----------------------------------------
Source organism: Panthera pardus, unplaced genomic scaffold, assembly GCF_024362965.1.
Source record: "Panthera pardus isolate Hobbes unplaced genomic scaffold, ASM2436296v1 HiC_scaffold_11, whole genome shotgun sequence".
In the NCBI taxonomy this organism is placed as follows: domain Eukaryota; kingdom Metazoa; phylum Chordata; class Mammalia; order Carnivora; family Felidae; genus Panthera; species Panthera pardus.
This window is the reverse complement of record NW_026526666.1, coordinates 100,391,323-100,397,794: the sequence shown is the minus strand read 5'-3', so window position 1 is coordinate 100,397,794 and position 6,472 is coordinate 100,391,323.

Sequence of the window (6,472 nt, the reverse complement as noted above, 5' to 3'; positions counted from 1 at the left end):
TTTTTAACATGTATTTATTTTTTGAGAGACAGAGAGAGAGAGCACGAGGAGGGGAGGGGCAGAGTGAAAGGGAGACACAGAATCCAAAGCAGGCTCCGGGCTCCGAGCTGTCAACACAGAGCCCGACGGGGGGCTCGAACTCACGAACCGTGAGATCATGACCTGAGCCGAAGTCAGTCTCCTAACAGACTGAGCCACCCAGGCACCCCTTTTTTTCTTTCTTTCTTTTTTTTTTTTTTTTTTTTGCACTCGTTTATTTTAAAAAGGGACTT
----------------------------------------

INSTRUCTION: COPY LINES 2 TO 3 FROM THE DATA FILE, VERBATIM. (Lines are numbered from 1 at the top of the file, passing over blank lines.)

Source record: "Panthera pardus isolate Hobbes unplaced genomic scaffold, ASM2436296v1 HiC_scaffold_11, whole genome shotgun sequence".
In the NCBI taxonomy this organism is placed as follows: domain Eukaryota; kingdom Metazoa; phylum Chordata; class Mammalia; order Carnivora; family Felidae; genus Panthera; species Panthera pardus.